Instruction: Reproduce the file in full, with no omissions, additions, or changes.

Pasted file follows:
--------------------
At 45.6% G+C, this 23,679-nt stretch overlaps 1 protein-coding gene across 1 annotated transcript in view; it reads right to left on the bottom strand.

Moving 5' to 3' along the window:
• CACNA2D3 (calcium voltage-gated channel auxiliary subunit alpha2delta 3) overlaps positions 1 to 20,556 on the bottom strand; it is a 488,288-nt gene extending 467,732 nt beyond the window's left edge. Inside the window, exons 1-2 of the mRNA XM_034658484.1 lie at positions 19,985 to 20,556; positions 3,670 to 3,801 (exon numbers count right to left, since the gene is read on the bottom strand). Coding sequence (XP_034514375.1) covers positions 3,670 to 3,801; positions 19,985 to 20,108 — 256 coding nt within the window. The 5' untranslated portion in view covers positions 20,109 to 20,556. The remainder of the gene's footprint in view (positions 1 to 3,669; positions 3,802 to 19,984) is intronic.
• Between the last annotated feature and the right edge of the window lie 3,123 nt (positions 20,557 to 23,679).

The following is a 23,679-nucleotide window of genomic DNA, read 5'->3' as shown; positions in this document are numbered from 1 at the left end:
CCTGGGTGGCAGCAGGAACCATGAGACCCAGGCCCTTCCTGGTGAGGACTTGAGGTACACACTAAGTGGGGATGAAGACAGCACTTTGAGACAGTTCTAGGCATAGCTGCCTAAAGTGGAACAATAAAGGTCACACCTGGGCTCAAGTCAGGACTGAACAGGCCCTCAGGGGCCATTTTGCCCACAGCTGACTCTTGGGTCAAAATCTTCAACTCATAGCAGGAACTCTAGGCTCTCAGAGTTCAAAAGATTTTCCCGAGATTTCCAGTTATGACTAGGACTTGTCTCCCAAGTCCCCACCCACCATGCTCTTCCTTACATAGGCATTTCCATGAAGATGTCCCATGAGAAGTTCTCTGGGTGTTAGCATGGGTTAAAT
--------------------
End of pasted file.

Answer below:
At 45.6% G+C, this 23,679-nt stretch overlaps 1 protein-coding gene across 1 annotated transcript in view; it reads right to left on the bottom strand.

Moving 5' to 3' along the window:
• CACNA2D3 (calcium voltage-gated channel auxiliary subunit alpha2delta 3) overlaps positions 1 to 20,556 on the bottom strand; it is a 488,288-nt gene extending 467,732 nt beyond the window's left edge. Inside the window, exons 1-2 of the mRNA XM_034658484.1 lie at positions 19,985 to 20,556; positions 3,670 to 3,801 (exon numbers count right to left, since the gene is read on the bottom strand). Coding sequence (XP_034514375.1) covers positions 3,670 to 3,801; positions 19,985 to 20,108 — 256 coding nt within the window. The 5' untranslated portion in view covers positions 20,109 to 20,556. The remainder of the gene's footprint in view (positions 1 to 3,669; positions 3,802 to 19,984) is intronic.
• Between the last annotated feature and the right edge of the window lie 3,123 nt (positions 20,557 to 23,679).

The following is a 23,679-nucleotide window of genomic DNA, read 5'->3' as shown; positions in this document are numbered from 1 at the left end:
CCTGGGTGGCAGCAGGAACCATGAGACCCAGGCCCTTCCTGGTGAGGACTTGAGGTACACACTAAGTGGGGATGAAGACAGCACTTTGAGACAGTTCTAGGCATAGCTGCCTAAAGTGGAACAATAAAGGTCACACCTGGGCTCAAGTCAGGACTGAACAGGCCCTCAGGGGCCATTTTGCCCACAGCTGACTCTTGGGTCAAAATCTTCAACTCATAGCAGGAACTCTAGGCTCTCAGAGTTCAAAAGATTTTCCCGAGATTTCCAGTTATGACTAGGACTTGTCTCCCAAGTCCCCACCCACCATGCTCTTCCTTACATAGGCATTTCCATGAAGATGTCCCATGAGAAGTTCTCTGGGTGTTAGCATGGGTTAAAT